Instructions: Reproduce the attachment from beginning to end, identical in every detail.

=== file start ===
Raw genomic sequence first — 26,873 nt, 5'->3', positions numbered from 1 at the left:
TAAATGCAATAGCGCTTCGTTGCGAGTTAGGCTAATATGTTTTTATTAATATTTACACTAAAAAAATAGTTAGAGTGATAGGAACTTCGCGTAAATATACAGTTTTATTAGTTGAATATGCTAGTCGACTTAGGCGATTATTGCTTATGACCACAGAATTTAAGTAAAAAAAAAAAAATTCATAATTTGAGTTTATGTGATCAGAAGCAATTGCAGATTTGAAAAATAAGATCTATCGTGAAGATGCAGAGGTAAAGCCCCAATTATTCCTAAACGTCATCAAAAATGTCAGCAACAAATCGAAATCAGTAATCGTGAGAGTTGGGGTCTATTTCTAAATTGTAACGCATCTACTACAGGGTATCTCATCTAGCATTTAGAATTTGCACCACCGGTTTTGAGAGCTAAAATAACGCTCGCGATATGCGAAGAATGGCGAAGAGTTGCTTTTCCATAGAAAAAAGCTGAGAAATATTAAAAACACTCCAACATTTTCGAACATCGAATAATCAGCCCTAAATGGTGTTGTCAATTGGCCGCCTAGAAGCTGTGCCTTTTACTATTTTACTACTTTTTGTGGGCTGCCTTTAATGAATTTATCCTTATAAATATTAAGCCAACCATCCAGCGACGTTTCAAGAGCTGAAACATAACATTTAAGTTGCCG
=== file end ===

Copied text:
Raw genomic sequence first — 26,873 nt, 5'->3', positions numbered from 1 at the left:
TAAATGCAATAGCGCTTCGTTGCGAGTTAGGCTAATATGTTTTTATTAATATTTACACTAAAAAAATAGTTAGAGTGATAGGAACTTCGCGTAAATATACAGTTTTATTAGTTGAATATGCTAGTCGACTTAGGCGATTATTGCTTATGACCACAGAATTTAAGTAAAAAAAAAAAAATTCATAATTTGAGTTTATGTGATCAGAAGCAATTGCAGATTTGAAAAATAAGATCTATCGTGAAGATGCAGAGGTAAAGCCCCAATTATTCCTAAACGTCATCAAAAATGTCAGCAACAAATCGAAATCAGTAATCGTGAGAGTTGGGGTCTATTTCTAAATTGTAACGCATCTACTACAGGGTATCTCATCTAGCATTTAGAATTTGCACCACCGGTTTTGAGAGCTAAAATAACGCTCGCGATATGCGAAGAATGGCGAAGAGTTGCTTTTCCATAGAAAAAAGCTGAGAAATATTAAAAACACTCCAACATTTTCGAACATCGAATAATCAGCCCTAAATGGTGTTGTCAATTGGCCGCCTAGAAGCTGTGCCTTTTACTATTTTACTACTTTTTGTGGGCTGCCTTTAATGAATTTATCCTTATAAATATTAAGCCAACCATCCAGCGACGTTTCAAGAGCTGAAACATAACATTTAAGTTGCCG